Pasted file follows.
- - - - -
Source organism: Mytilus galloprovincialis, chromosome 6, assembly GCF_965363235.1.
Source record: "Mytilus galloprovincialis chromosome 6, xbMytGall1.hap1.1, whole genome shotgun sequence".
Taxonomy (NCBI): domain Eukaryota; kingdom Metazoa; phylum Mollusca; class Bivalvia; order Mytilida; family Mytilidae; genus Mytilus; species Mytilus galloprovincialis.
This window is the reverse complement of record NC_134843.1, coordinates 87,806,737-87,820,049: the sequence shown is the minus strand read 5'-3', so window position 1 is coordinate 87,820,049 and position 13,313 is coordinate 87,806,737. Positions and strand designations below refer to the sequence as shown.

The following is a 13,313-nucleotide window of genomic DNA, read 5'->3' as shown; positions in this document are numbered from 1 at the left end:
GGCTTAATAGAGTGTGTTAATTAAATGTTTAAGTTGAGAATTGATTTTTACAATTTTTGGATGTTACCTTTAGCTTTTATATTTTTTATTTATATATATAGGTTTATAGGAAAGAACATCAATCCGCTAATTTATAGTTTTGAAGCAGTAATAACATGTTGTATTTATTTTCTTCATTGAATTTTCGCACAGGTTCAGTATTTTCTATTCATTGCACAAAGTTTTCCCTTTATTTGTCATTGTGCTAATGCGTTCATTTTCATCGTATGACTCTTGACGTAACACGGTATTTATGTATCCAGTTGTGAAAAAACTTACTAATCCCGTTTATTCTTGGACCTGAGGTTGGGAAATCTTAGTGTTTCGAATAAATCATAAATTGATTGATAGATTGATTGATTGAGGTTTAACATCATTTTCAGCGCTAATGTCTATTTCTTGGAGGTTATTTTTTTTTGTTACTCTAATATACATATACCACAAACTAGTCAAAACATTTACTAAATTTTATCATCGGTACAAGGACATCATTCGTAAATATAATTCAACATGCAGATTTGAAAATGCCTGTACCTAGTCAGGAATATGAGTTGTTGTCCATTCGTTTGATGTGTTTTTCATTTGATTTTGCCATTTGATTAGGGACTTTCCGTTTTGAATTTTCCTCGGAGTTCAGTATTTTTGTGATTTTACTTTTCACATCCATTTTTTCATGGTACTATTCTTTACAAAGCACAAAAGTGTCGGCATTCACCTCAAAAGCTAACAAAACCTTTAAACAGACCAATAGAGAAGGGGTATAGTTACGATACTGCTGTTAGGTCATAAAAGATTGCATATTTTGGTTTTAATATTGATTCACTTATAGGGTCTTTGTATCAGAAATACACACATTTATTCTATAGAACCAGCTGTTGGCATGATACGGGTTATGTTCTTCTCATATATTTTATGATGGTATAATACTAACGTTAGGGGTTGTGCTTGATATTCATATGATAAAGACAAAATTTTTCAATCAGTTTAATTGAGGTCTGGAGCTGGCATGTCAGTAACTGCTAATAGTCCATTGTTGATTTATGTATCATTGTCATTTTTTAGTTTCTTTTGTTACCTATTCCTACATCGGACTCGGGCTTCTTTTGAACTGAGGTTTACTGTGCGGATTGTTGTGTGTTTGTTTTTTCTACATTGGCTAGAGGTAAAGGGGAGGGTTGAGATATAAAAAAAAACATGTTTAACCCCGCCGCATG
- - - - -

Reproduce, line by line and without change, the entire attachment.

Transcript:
Source organism: Mytilus galloprovincialis, chromosome 6, assembly GCF_965363235.1.
Source record: "Mytilus galloprovincialis chromosome 6, xbMytGall1.hap1.1, whole genome shotgun sequence".
Taxonomy (NCBI): domain Eukaryota; kingdom Metazoa; phylum Mollusca; class Bivalvia; order Mytilida; family Mytilidae; genus Mytilus; species Mytilus galloprovincialis.
This window is the reverse complement of record NC_134843.1, coordinates 87,806,737-87,820,049: the sequence shown is the minus strand read 5'-3', so window position 1 is coordinate 87,820,049 and position 13,313 is coordinate 87,806,737. Positions and strand designations below refer to the sequence as shown.

The following is a 13,313-nucleotide window of genomic DNA, read 5'->3' as shown; positions in this document are numbered from 1 at the left end:
GGCTTAATAGAGTGTGTTAATTAAATGTTTAAGTTGAGAATTGATTTTTACAATTTTTGGATGTTACCTTTAGCTTTTATATTTTTTATTTATATATATAGGTTTATAGGAAAGAACATCAATCCGCTAATTTATAGTTTTGAAGCAGTAATAACATGTTGTATTTATTTTCTTCATTGAATTTTCGCACAGGTTCAGTATTTTCTATTCATTGCACAAAGTTTTCCCTTTATTTGTCATTGTGCTAATGCGTTCATTTTCATCGTATGACTCTTGACGTAACACGGTATTTATGTATCCAGTTGTGAAAAAACTTACTAATCCCGTTTATTCTTGGACCTGAGGTTGGGAAATCTTAGTGTTTCGAATAAATCATAAATTGATTGATAGATTGATTGATTGAGGTTTAACATCATTTTCAGCGCTAATGTCTATTTCTTGGAGGTTATTTTTTTTTGTTACTCTAATATACATATACCACAAACTAGTCAAAACATTTACTAAATTTTATCATCGGTACAAGGACATCATTCGTAAATATAATTCAACATGCAGATTTGAAAATGCCTGTACCTAGTCAGGAATATGAGTTGTTGTCCATTCGTTTGATGTGTTTTTCATTTGATTTTGCCATTTGATTAGGGACTTTCCGTTTTGAATTTTCCTCGGAGTTCAGTATTTTTGTGATTTTACTTTTCACATCCATTTTTTCATGGTACTATTCTTTACAAAGCACAAAAGTGTCGGCATTCACCTCAAAAGCTAACAAAACCTTTAAACAGACCAATAGAGAAGGGGTATAGTTACGATACTGCTGTTAGGTCATAAAAGATTGCATATTTTGGTTTTAATATTGATTCACTTATAGGGTCTTTGTATCAGAAATACACACATTTATTCTATAGAACCAGCTGTTGGCATGATACGGGTTATGTTCTTCTCATATATTTTATGATGGTATAATACTAACGTTAGGGGTTGTGCTTGATATTCATATGATAAAGACAAAATTTTTCAATCAGTTTAATTGAGGTCTGGAGCTGGCATGTCAGTAACTGCTAATAGTCCATTGTTGATTTATGTATCATTGTCATTTTTTAGTTTCTTTTGTTACCTATTCCTACATCGGACTCGGGCTTCTTTTGAACTGAGGTTTACTGTGCGGATTGTTGTGTGTTTGTTTTTTCTACATTGGCTAGAGGTAAAGGGGAGGGTTGAGATATAAAAAAAAACATGTTTAACCCCGCCGCATG